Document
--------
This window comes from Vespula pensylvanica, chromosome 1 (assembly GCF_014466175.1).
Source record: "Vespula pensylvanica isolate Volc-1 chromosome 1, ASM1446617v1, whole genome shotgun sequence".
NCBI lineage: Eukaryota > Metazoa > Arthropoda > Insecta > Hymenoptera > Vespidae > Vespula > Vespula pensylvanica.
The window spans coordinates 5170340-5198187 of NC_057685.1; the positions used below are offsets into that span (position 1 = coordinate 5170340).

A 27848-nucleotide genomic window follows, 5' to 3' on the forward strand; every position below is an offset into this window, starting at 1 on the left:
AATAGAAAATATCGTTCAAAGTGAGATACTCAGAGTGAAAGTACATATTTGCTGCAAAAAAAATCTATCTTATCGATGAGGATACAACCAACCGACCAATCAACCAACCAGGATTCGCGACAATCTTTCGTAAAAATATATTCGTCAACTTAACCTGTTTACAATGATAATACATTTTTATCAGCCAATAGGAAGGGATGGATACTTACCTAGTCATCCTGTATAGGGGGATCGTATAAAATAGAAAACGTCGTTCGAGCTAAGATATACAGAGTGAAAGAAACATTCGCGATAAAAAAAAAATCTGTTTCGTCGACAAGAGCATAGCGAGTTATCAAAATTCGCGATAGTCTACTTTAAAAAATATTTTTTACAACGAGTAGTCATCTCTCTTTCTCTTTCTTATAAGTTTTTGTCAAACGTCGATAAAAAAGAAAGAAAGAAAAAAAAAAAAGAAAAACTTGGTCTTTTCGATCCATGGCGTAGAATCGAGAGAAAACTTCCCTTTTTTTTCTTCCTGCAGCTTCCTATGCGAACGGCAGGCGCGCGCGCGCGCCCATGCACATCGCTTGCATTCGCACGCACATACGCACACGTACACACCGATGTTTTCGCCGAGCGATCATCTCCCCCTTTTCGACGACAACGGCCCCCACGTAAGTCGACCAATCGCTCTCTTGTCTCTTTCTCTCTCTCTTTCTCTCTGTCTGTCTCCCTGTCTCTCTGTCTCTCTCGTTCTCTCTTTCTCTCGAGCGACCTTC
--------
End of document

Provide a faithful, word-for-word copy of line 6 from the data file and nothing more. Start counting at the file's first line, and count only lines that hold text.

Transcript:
AATAGAAAATATCGTTCAAAGTGAGATACTCAGAGTGAAAGTACATATTTGCTGCAAAAAAAATCTATCTTATCGATGAGGATACAACCAACCGACCAATCAACCAACCAGGATTCGCGACAATCTTTCGTAAAAATATATTCGTCAACTTAACCTGTTTACAATGATAATACATTTTTATCAGCCAATAGGAAGGGATGGATACTTACCTAGTCATCCTGTATAGGGGGATCGTATAAAATAGAAAACGTCGTTCGAGCTAAGATATACAGAGTGAAAGAAACATTCGCGATAAAAAAAAAATCTGTTTCGTCGACAAGAGCATAGCGAGTTATCAAAATTCGCGATAGTCTACTTTAAAAAATATTTTTTACAACGAGTAGTCATCTCTCTTTCTCTTTCTTATAAGTTTTTGTCAAACGTCGATAAAAAAGAAAGAAAGAAAAAAAAAAAAGAAAAACTTGGTCTTTTCGATCCATGGCGTAGAATCGAGAGAAAACTTCCCTTTTTTTTCTTCCTGCAGCTTCCTATGCGAACGGCAGGCGCGCGCGCGCGCCCATGCACATCGCTTGCATTCGCACGCACATACGCACACGTACACACCGATGTTTTCGCCGAGCGATCATCTCCCCCTTTTCGACGACAACGGCCCCCACGTAAGTCGACCAATCGCTCTCTTGTCTCTTTCTCTCTCTCTTTCTCTCTGTCTGTCTCCCTGTCTCTCTGTCTCTCTCGTTCTCTCTTTCTCTCGAGCGACCTTC